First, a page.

THE LANGUAGE AND PLAY OF TWO GIRLS: A CASE STUDY
ADLER, AMY POSNER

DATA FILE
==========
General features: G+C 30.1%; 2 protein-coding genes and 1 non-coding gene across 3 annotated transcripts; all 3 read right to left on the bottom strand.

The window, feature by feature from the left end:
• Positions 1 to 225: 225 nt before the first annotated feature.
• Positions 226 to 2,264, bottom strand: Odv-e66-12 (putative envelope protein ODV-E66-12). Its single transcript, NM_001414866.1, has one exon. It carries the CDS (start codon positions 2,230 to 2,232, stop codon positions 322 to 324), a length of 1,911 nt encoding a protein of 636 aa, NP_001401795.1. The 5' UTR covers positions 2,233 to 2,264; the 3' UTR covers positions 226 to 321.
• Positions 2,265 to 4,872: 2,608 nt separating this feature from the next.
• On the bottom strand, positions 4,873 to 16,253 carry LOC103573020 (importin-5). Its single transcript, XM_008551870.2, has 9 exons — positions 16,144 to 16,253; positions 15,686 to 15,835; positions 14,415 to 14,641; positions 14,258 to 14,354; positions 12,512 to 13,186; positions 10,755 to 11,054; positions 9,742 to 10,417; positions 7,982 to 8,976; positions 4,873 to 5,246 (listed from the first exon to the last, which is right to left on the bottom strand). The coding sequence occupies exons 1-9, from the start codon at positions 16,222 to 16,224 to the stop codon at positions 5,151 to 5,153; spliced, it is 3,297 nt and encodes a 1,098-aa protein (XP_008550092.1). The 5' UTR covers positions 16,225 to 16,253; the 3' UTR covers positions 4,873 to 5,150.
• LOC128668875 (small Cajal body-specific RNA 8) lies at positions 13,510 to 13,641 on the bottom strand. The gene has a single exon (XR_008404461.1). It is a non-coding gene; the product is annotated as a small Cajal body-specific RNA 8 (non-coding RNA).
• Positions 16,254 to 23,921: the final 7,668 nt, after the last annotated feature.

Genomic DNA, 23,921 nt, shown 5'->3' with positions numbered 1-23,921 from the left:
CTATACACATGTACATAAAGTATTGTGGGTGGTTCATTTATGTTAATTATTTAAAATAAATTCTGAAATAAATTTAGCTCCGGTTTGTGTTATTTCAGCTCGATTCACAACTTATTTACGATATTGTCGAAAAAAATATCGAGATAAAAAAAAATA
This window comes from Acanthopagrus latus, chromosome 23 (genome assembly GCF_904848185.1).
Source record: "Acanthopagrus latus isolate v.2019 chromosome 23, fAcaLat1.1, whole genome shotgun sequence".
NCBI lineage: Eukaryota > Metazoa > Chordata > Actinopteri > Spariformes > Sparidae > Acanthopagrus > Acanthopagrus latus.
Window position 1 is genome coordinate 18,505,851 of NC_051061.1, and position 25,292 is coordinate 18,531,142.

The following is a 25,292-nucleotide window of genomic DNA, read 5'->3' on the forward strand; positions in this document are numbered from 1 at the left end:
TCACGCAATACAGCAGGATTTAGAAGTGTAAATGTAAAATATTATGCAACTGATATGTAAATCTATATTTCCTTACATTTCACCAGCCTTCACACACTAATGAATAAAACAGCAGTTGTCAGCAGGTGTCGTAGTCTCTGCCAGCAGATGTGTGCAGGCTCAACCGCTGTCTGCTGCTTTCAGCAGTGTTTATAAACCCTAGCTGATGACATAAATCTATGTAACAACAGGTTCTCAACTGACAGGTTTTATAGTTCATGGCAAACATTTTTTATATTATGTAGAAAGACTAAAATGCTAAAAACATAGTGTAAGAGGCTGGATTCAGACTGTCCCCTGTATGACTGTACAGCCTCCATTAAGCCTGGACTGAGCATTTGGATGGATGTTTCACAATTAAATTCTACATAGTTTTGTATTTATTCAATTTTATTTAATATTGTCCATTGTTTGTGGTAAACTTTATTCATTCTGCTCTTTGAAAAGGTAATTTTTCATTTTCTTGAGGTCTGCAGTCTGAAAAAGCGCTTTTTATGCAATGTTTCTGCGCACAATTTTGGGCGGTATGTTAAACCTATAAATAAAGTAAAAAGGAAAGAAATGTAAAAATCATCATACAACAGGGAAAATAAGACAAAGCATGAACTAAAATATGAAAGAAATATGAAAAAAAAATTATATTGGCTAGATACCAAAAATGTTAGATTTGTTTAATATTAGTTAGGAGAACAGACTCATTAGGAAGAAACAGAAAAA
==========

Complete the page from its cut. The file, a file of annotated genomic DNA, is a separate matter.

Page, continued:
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The relationship between the play and language of two girls, between the ages of 20 and 30 months was investigated. Each child was visited in her home from one to two times each month for approximately 10 months. The children were observed in a free play situation with their mother or father. All play and language were recorded and transcribed after each session. Informal experiments were conducted to clarify phenomena observed in the children's language and play which were not directly interpretable. The data were analyzed using a number of language measures and a scale of play created by the investigator. Graphs were drawn and correlations performed to appraise the relationship between language and play.;Each of the children exhibited different styles of play. One child was mainly interested in objects and their attributes and the other was interested primarily in interpersonal play. The child whose play was mainly object-directed acquired syntactic language slowly, while the other child acquired syntactic language quickly and easily. Although the two children exhibited differences in the rate and ease of syntactic mastery, they nevertheless revealed basic similarities in other aspects of language and in the relationship between language and play. Both children reached the level of symbolic play shortly after they had begun combining words together. Henceforth, their level of play remained essentially unchanged while their language development increased abruptly. Underlying cognitive structures were proposed to account for the temporal correspondence between symbolic play and the syntactic level of language, which requires planning and integration. A model of development was proposed whereby a child reaches a certain degree of symbolic achievement (indicated by her level of symbolic play) and then concentrates on mastery of the linguistic system.